Hope Sandoval is the owner of one of the most recognizable voices in pop music, most famously in Mazzy Star in the ‘90s. Her combination of breathy melancholy and stoic blues is unique, having been the dreamy centerpiece of songs like the band’s 1993 hit “Fade Into You.” In 2001, she teamed up with Colm Ó Cíosóig from My Bloody Valentine to start Hope Sandoval & The Warm Inventions, focusing on the dreamier aspects of Sandoval’s delivery while at the same time stripping away some of the effects. On their latest, Until the Hunter, they nod to some of the psychedelia that was present in some of Mazzy Star’s work while maintaining their own identity.
Hunter opens with a song that could have been on Mazzy Star’s 1993 hit record So Tonight That I Might See. “Into the Trees” is a nine-minute mind-trip, full of rotating synths and melodic drums. “The Peasant” features a luau-style slide guitar, also used to similar effect in the Mazzy Star days. By “A Wonderful Seed,” the sound starts to separate from the past, displaying some acoustic guitar gymnastics that dance along a poetic delivery by Sandoval.
First single “Let Me Get There” has an Iron & Wine groove to it assisted by Kurt Vile, who shares the vocals with Sandoval. Compared to the rest of the album, it’s a playful and positive tune. “Treasure” and “Salt of the Sea” lull the listener back into a trancelike state. The arpeggiated acoustic guitar on “The Hiking Song” is disconnected from the vocals, but it creates a mood of contemplation and wonder. “Isn’t It True” brings the mood back up with faster strumming and a slightly wild drum beat. “I Took a Slip” is similar in feel minus the drums, starting off like an open-mic demonstration, complete with hand claps, until the eerie effects wash in.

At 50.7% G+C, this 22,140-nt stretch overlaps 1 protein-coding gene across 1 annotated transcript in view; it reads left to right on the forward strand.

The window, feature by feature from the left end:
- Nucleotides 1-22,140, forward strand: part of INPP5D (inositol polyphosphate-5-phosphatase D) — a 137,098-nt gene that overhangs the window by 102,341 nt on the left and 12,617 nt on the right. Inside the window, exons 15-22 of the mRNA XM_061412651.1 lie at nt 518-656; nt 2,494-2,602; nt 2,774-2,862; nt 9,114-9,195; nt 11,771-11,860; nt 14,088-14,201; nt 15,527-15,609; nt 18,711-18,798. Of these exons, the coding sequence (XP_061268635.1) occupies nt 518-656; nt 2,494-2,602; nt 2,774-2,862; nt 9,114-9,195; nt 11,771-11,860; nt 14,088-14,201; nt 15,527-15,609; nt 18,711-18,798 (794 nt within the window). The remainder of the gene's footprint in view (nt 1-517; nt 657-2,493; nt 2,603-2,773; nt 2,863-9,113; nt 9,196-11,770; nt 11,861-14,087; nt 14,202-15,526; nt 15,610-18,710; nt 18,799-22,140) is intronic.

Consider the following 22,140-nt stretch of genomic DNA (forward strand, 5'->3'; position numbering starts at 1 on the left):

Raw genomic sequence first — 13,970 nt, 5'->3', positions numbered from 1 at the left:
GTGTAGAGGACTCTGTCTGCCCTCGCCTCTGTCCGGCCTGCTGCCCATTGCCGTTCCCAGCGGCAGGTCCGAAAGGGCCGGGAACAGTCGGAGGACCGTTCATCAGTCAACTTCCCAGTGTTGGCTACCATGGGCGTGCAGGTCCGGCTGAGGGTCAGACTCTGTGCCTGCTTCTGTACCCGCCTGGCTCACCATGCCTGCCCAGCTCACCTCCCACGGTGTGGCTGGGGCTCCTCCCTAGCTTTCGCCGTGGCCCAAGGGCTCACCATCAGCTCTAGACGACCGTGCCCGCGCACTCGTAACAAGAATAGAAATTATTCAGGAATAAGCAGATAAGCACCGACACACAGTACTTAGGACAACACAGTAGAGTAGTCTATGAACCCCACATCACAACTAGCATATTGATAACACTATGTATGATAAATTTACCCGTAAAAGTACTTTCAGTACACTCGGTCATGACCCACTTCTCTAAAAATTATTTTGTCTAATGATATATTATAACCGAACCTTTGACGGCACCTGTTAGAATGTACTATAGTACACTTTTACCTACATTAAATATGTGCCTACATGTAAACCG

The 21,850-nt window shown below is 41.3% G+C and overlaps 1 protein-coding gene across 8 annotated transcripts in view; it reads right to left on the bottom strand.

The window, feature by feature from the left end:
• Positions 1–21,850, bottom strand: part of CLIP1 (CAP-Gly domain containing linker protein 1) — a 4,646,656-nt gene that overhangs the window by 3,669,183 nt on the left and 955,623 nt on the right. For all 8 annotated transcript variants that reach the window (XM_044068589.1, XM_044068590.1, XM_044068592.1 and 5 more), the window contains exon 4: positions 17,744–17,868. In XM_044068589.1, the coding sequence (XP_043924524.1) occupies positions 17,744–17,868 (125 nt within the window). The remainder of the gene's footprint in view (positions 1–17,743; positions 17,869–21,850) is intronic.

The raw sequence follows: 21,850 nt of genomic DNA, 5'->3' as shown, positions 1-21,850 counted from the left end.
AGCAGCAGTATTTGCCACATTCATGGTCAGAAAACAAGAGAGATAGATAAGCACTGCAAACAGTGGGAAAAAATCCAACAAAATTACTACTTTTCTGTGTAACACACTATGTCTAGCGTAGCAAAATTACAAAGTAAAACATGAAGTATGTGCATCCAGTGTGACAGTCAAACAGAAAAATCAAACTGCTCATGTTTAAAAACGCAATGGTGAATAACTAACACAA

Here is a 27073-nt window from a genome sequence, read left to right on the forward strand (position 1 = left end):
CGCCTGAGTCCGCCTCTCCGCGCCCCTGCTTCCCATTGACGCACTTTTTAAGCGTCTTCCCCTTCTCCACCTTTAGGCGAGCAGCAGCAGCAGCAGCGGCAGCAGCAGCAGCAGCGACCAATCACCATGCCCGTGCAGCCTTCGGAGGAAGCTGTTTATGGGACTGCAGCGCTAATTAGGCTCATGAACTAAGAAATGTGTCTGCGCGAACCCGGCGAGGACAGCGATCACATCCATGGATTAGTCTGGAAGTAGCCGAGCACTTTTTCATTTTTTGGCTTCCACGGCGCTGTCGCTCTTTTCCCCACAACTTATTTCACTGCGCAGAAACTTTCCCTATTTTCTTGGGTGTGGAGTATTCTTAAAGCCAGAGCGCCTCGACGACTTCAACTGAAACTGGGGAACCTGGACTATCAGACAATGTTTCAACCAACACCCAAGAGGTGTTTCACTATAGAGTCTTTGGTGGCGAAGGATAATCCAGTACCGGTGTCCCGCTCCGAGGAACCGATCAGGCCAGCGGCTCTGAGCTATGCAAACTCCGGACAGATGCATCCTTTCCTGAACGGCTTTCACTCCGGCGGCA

Hunter ends with a full-band number, “Liquid Lady,” complete with backing vocals. This is as close to rock and roll as Sandoval gets. If you are waiting for her to break out into a scream, keep waiting. The main thing that the album is missing is any really strong hooks. The songs contain high levels of dragging, lilting vowels and excellent production, proving Sandoval’s talent remains captivating even when not supported by layers of reverb. And those songs pierce your subconscious in ways that have been pioneered by both Sandoval and Ó Cíosóig’s prior bands. If only those hooks were more clearly defined.